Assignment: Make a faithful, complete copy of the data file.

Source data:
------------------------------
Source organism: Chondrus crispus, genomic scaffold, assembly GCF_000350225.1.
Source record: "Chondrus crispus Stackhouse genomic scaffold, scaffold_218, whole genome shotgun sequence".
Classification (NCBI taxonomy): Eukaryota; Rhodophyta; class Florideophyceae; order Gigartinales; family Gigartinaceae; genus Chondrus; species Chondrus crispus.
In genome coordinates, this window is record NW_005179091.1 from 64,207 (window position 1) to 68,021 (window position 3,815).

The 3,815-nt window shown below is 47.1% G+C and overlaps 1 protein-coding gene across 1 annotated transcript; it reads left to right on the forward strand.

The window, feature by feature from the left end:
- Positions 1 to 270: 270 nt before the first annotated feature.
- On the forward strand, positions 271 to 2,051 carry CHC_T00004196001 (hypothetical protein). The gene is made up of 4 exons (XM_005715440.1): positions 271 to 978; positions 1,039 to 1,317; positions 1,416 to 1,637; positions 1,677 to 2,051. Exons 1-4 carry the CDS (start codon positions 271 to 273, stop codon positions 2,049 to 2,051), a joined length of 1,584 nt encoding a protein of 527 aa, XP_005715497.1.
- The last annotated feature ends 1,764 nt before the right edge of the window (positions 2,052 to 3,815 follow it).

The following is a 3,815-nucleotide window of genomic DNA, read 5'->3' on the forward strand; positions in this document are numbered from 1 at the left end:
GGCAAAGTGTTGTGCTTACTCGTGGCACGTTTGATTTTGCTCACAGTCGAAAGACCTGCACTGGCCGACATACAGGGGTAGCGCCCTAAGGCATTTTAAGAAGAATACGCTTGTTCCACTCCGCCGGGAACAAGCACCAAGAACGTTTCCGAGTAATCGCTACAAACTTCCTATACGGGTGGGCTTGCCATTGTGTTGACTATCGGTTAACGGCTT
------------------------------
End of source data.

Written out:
Source organism: Chondrus crispus, genomic scaffold, assembly GCF_000350225.1.
Source record: "Chondrus crispus Stackhouse genomic scaffold, scaffold_218, whole genome shotgun sequence".
Classification (NCBI taxonomy): Eukaryota; Rhodophyta; class Florideophyceae; order Gigartinales; family Gigartinaceae; genus Chondrus; species Chondrus crispus.
In genome coordinates, this window is record NW_005179091.1 from 64,207 (window position 1) to 68,021 (window position 3,815).

The 3,815-nt window shown below is 47.1% G+C and overlaps 1 protein-coding gene across 1 annotated transcript; it reads left to right on the forward strand.

The window, feature by feature from the left end:
- Positions 1 to 270: 270 nt before the first annotated feature.
- On the forward strand, positions 271 to 2,051 carry CHC_T00004196001 (hypothetical protein). The gene is made up of 4 exons (XM_005715440.1): positions 271 to 978; positions 1,039 to 1,317; positions 1,416 to 1,637; positions 1,677 to 2,051. Exons 1-4 carry the CDS (start codon positions 271 to 273, stop codon positions 2,049 to 2,051), a joined length of 1,584 nt encoding a protein of 527 aa, XP_005715497.1.
- The last annotated feature ends 1,764 nt before the right edge of the window (positions 2,052 to 3,815 follow it).

The following is a 3,815-nucleotide window of genomic DNA, read 5'->3' on the forward strand; positions in this document are numbered from 1 at the left end:
GGCAAAGTGTTGTGCTTACTCGTGGCACGTTTGATTTTGCTCACAGTCGAAAGACCTGCACTGGCCGACATACAGGGGTAGCGCCCTAAGGCATTTTAAGAAGAATACGCTTGTTCCACTCCGCCGGGAACAAGCACCAAGAACGTTTCCGAGTAATCGCTACAAACTTCCTATACGGGTGGGCTTGCCATTGTGTTGACTATCGGTTAACGGCTT